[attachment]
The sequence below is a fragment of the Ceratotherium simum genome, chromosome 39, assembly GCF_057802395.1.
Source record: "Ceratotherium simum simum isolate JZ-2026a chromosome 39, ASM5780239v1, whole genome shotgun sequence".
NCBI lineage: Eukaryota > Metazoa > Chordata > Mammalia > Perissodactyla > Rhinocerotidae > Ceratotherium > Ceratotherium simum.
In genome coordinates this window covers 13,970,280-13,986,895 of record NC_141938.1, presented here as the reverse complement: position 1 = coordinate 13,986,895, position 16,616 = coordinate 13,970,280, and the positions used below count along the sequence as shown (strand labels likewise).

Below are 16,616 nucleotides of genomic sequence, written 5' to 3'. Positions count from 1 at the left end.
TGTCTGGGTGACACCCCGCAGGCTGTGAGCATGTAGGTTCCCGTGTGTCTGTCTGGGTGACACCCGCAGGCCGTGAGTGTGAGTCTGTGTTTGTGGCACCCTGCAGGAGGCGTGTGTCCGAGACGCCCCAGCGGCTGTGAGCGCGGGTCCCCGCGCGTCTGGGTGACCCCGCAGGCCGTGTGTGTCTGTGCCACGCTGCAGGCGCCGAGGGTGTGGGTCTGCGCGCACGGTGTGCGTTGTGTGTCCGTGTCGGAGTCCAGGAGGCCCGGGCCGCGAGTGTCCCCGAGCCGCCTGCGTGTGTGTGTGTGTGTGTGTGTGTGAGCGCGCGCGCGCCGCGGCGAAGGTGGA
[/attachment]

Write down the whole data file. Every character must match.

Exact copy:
The sequence below is a fragment of the Ceratotherium simum genome, chromosome 39, assembly GCF_057802395.1.
Source record: "Ceratotherium simum simum isolate JZ-2026a chromosome 39, ASM5780239v1, whole genome shotgun sequence".
NCBI lineage: Eukaryota > Metazoa > Chordata > Mammalia > Perissodactyla > Rhinocerotidae > Ceratotherium > Ceratotherium simum.
In genome coordinates this window covers 13,970,280-13,986,895 of record NC_141938.1, presented here as the reverse complement: position 1 = coordinate 13,986,895, position 16,616 = coordinate 13,970,280, and the positions used below count along the sequence as shown (strand labels likewise).

Below are 16,616 nucleotides of genomic sequence, written 5' to 3'. Positions count from 1 at the left end.
TGTCTGGGTGACACCCCGCAGGCTGTGAGCATGTAGGTTCCCGTGTGTCTGTCTGGGTGACACCCGCAGGCCGTGAGTGTGAGTCTGTGTTTGTGGCACCCTGCAGGAGGCGTGTGTCCGAGACGCCCCAGCGGCTGTGAGCGCGGGTCCCCGCGCGTCTGGGTGACCCCGCAGGCCGTGTGTGTCTGTGCCACGCTGCAGGCGCCGAGGGTGTGGGTCTGCGCGCACGGTGTGCGTTGTGTGTCCGTGTCGGAGTCCAGGAGGCCCGGGCCGCGAGTGTCCCCGAGCCGCCTGCGTGTGTGTGTGTGTGTGTGTGTGTGAGCGCGCGCGCGCCGCGGCGAAGGTGGA